Competing with thousands of organizations from across the world, the Florida chapter of the Citizens Commission on Human Rights (CCHR) was named the 2023 Digital Award winner in the category of Media Relations. Recognizing the most innovative and industry-altering digital communicators and campaigns, the 2023 Digital Award was presented to CCHR for their work to defend parental rights and prevent children from being wrongfully institutionalized. 
Diane Stein, president for the Florida chapter of CCHR, and her team set out to help amend the law to restore parental rights in the area of mental health. The team first began raising awareness on the need for change through events, traditional and social media, and via press releases after developing a PR and communications strategy to restore parental rights and protect children from unjust involuntary psychiatric examination, called a Baker Act. Next, CCHR created a booklet, Parental Rights in Florida: A Guide for Parents, which was mailed out to families, policy makers, school districts and law enforcement in the state. Once policy makers had filed the bills needed to make the changes, the team launched an email marketing and social media campaign to have Florida families contact members of the Florida Legislature resulting in the passage of multiple bills protecting children and families from mental health abuse.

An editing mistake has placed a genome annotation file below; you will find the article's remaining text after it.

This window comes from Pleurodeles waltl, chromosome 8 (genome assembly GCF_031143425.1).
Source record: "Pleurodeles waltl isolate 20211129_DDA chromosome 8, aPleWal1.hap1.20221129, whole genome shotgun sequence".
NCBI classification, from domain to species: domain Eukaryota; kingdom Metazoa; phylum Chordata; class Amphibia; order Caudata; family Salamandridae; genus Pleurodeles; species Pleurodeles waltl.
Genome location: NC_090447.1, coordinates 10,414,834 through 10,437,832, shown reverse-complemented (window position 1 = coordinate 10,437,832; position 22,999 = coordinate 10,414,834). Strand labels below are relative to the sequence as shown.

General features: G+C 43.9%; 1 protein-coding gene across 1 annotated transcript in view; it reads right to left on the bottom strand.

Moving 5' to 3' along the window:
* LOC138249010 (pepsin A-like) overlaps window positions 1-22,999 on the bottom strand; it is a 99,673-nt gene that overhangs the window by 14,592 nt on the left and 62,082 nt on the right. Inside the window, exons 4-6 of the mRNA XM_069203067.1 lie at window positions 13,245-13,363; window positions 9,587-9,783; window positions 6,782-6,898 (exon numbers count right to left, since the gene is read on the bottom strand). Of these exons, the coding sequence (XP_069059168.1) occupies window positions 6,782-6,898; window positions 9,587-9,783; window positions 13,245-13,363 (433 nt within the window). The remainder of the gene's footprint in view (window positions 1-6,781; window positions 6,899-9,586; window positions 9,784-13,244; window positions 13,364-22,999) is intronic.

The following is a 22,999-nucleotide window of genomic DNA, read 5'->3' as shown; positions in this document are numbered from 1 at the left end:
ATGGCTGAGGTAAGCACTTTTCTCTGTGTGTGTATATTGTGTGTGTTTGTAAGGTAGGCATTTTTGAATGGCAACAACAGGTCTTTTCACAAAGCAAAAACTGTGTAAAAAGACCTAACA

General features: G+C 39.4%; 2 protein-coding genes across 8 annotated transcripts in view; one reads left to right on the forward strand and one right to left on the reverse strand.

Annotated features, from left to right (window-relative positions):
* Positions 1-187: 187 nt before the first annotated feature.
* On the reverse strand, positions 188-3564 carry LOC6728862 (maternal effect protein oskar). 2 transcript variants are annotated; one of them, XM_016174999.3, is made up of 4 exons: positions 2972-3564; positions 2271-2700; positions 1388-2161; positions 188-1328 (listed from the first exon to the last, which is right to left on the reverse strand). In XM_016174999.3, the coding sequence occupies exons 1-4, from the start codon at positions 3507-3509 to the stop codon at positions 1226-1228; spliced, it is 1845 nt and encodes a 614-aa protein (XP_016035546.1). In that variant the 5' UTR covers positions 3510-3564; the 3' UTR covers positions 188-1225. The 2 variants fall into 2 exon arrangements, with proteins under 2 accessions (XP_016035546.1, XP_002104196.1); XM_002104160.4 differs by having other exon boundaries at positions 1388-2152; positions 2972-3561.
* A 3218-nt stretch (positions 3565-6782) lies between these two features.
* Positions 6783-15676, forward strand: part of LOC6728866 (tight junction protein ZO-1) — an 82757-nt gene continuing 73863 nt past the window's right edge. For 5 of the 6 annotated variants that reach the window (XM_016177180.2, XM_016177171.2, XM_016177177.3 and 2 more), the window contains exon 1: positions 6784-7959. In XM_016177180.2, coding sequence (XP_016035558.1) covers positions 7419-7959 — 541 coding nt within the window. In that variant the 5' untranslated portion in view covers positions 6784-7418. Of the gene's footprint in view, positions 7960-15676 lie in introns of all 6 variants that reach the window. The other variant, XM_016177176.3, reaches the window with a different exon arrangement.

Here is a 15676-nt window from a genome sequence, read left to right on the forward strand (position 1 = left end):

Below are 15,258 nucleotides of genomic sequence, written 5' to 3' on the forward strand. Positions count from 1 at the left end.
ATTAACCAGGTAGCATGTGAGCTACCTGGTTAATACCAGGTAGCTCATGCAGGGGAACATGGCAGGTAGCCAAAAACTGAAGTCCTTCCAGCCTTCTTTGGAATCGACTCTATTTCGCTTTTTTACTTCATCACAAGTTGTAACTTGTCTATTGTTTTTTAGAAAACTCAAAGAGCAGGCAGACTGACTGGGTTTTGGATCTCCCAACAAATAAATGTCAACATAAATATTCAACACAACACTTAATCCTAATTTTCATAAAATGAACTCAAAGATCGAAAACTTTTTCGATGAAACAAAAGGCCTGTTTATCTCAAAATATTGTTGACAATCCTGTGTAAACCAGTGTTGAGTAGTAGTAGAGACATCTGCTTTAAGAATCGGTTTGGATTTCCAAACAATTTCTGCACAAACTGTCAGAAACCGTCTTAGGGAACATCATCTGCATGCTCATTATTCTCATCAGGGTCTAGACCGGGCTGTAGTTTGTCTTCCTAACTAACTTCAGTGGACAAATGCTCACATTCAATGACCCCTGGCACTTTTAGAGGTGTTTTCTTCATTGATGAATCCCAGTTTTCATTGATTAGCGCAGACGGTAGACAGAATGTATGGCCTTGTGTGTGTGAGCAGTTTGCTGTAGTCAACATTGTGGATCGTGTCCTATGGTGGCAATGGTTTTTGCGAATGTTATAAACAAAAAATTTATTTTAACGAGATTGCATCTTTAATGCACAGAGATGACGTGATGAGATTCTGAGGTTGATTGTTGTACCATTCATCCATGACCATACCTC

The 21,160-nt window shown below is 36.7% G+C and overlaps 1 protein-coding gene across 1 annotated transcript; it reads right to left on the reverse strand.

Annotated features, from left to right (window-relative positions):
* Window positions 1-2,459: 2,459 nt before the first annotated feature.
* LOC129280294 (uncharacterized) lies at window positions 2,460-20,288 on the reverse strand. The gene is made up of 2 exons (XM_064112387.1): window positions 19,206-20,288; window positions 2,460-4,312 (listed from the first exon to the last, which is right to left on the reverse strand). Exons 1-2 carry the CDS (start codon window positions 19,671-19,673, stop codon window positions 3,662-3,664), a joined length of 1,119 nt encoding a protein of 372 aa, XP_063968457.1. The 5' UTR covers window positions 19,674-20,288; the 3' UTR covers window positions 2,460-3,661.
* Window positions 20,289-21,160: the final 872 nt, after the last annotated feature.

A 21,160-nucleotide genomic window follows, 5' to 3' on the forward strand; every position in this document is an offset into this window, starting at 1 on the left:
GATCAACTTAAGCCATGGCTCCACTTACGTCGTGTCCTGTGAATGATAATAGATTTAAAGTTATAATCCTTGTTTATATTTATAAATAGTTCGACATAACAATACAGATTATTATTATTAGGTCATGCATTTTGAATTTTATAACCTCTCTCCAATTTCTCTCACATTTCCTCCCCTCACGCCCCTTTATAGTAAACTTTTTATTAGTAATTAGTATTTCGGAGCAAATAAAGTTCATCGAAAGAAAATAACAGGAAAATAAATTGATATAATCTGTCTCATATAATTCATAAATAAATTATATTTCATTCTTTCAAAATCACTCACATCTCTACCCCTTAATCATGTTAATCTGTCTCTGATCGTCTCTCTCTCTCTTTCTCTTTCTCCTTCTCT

“Using online and other means of communication, we were able to raise awareness on these issues and to help make positive changes in our state. The success of this campaign demonstrates that a small group of well-intentioned people can change their community for the better,” said Diane Stein.
In total, the communications campaign reached tens of millions in the state of Florida and resulted in new and revised laws that accomplished the goal of protecting Floridians from abusive mental health practices.
About CCHR: Initially established by the Church of Scientology and renowned psychiatrist Dr. Thomas Szasz in 1969, CCHR’s mission is to eradicate abuses committed under the guise of mental health and enact patient and consumer protections. L. Ron Hubbard, founder of Scientology, first brought psychiatric imprisonment to wide public notice: “Thousands and thousands are seized without process of law, every week, over the ‘free world’ tortured, castrated, killed. All in the name of ‘mental health,’” he wrote in March 1969.
Citizens Commission on Human Rights of Florida
109 North Fort Harrison Avenue
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